People's Mujahedin of Iran

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People's Mojahedin Organization
سازمان مجاهدين خلق ايران
Leader Masoud Rajavi
President Maryam Rajavi[1]
Founder Mohammad Hanifnejad
Founded September 5, 1965
Headquarters Camp Liberty, Iraq
Paris, France
Ideology Iranian nationalism
Left-wing nationalism
Islamic socialism
Secularism
Political position Left-wing
Website
www.Mojahedin.org
Politics of Iran
Political parties
Elections

The People's Mojahedin of Iran or the Mojahedin-e-Khalq (MEK, also PMOI, MKO; Persian: سازمان مجاهدين خلق ايران sāzmān-e mojāhedin-e khalq-e irān) is an Iranian opposition movement in exile that advocates the overthrow of the Islamic Republic of Iran.[2]

Founded on September 5, 1965 by a group of left-leaning Muslim Iranian university students, as a Muslim, progressive, nationalist and democratic organization,[3] who were devoted to armed struggle against the Shah of Iran and his supporters.[4] In the immediate aftermath of the 1979 Islamic Revolution, the MEK became suppressed by Khomeini's revolutionary organizations and harassed by the Hezbollahi people, who attacked meeting places, bookstores, kiosks of the Mujahideen. The MEK became a target of the theocratic Islamic Republic Party (IRP).[5] In 1981, the Revolutionary Guards and Hezbollahi threatened the attendees of a rally in favor of Banisadr, intimidating them into silence.[6] Khomeini threatened the Leaders of the National Front with the death penalty and were compelled to make public apologies for supporting the National Front's appeal.[7] In 1982, Iraq sought a peace agreement, but Khomeini renewed fighting. Deaths of thousands of young Iranian conscripts in Iraq followed. In 1988, Khomeini finally agreed to a U.N.-brokered cease-fire.[8]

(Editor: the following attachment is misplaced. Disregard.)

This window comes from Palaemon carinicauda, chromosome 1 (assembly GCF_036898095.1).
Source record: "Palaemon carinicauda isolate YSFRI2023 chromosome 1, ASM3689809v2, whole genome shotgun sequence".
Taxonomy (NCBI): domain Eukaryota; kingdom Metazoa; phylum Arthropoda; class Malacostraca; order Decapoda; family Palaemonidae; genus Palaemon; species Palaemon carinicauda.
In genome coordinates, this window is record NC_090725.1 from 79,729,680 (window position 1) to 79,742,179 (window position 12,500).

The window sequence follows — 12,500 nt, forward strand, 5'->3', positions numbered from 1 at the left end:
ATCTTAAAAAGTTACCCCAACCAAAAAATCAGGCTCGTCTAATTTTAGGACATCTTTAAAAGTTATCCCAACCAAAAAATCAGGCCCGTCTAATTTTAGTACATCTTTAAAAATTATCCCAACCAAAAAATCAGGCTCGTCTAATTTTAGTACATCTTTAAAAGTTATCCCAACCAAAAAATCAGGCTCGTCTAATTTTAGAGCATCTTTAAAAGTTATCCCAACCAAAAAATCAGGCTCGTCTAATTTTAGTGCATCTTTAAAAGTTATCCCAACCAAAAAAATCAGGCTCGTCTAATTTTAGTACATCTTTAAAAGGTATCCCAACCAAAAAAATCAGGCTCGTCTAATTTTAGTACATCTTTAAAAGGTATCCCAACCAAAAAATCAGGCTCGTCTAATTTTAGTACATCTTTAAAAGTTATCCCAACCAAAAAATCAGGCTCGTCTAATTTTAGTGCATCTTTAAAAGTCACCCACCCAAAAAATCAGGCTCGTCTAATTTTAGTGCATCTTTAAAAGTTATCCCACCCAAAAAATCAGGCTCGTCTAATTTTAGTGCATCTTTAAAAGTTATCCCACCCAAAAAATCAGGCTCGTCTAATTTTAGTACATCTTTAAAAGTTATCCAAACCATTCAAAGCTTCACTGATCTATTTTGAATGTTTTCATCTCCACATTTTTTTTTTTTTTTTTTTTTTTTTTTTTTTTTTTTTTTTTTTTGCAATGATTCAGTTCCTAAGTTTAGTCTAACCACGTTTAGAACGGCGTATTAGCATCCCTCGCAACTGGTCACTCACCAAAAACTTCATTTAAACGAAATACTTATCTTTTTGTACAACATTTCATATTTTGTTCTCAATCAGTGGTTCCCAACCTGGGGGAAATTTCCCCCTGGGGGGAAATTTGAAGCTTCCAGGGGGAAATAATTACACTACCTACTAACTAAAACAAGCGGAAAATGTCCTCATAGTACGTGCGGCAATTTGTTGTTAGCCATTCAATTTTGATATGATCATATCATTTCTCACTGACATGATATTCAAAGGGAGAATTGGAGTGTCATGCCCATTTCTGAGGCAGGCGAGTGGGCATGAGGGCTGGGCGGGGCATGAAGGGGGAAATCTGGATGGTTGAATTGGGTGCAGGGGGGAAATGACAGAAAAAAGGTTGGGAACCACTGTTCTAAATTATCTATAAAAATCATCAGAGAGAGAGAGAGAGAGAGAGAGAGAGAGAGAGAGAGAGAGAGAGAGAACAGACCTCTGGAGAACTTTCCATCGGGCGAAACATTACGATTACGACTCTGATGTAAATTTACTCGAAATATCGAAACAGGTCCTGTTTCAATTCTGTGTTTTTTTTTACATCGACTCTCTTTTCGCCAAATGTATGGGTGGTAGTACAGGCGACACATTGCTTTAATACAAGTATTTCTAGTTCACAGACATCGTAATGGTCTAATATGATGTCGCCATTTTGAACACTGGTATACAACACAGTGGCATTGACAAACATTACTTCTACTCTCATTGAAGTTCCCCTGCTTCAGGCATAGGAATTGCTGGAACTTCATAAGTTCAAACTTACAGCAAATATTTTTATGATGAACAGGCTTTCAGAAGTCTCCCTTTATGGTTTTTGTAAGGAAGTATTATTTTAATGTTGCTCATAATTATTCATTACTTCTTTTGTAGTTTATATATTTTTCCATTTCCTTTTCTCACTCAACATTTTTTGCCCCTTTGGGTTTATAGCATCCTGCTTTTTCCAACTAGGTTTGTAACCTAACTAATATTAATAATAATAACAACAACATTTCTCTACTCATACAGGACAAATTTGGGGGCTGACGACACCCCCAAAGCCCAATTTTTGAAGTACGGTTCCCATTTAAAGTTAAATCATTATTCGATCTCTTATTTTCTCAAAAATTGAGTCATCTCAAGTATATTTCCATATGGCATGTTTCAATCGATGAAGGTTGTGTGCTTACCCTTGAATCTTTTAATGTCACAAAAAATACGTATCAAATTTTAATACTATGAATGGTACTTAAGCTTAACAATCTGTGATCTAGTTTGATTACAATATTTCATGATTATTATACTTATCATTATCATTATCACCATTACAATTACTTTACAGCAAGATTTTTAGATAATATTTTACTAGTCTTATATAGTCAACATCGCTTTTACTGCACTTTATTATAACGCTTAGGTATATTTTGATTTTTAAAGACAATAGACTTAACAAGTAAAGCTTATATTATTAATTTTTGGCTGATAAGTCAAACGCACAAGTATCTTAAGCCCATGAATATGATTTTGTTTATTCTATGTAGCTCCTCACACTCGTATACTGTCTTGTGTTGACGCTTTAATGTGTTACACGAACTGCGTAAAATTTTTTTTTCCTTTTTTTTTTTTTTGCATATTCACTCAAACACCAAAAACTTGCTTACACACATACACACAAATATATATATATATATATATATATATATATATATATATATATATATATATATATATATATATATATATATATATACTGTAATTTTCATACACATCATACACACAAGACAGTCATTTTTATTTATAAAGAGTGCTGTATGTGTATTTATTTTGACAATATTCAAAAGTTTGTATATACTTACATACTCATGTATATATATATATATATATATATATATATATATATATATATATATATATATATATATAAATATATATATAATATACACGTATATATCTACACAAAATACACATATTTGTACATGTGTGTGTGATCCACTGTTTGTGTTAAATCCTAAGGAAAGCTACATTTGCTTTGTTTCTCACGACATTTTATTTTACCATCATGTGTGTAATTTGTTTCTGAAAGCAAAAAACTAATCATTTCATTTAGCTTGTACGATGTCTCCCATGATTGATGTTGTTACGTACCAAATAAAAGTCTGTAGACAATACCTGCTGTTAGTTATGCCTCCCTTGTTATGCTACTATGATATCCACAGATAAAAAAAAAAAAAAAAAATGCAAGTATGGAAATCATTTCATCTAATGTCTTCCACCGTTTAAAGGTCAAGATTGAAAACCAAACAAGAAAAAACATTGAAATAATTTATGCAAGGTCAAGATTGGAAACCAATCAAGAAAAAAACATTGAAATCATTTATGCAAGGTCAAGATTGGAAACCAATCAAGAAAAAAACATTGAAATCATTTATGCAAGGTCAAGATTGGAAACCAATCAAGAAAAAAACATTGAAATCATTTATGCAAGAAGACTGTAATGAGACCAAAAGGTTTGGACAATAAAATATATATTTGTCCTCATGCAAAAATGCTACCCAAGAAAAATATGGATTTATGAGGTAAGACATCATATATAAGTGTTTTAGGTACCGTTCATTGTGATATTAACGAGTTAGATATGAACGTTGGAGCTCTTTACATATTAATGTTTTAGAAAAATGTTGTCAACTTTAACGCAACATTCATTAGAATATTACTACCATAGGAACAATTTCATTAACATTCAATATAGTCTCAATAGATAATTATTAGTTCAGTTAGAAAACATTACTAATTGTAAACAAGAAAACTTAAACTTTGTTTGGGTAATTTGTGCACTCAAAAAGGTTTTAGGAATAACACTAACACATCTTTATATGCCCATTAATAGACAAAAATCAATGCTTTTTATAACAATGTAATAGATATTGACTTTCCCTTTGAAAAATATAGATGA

The group renounced violence in 2001[9] and today it is the main component organization of the National Council of Resistance of Iran (NCRI), an "umbrella coalition" calling itself the "parliament-in-exile dedicated to a democratic, secular and coalition government in Iran." While the MEK's leadership has resided in Paris, France, the group's core members were for many years confined to Camp Ashraf in Iraq, and later in 2003 the PMOI and U.S. forces signed a cease-fire agreement of “mutual understanding and coordination.” [10] The group's remaining 3,200 members were recently compelled to move to ex-U.S. military base Camp Liberty.[11] The MEK/NCRI revealed in 2002 that Iran pursued a covert program, to enable production of nuclear weapon material, not declared to the IAEA as required by the NPT. [12] Massoud Rajavi is the leader of People's Mojahedin Organization of Iran.

The European Union, Canada and the United States formerly listed the MEK as a terrorist organization, but this designation has since been lifted, first by the Council of the European Union in January 26, 2009 (following what the group called a "seven-year-long legal and political battle"),[13][14][15] then by a decision by U.S. Secretary of State Hillary Clinton[11] on September 21, 2012 and lastly by a decision by the Canadian government on December 20, 2012.[16]

Other names[edit]

The People's Mojahedin Organization of Iran is known by a variety of names including:

  • Mojahedin-e-Khalq Organization (MEK)
  • The National Liberation Army of Iran (the group's armed wing)
  • National Council of Resistance of Iran (NCRI) – the MEK is the founding member of a coalition of organizations called the NCRI.[17][18]
  • Monafiqeen – the Iranian government consistently refers to the People's Mujahedin with this derogatory name, meaning "the hypocrites".[19]

Note: The acronym MEK is used throughout this article, as it is commonly used by the media and national governments around the world to refer to the People's Mujahedin.

Membership[edit]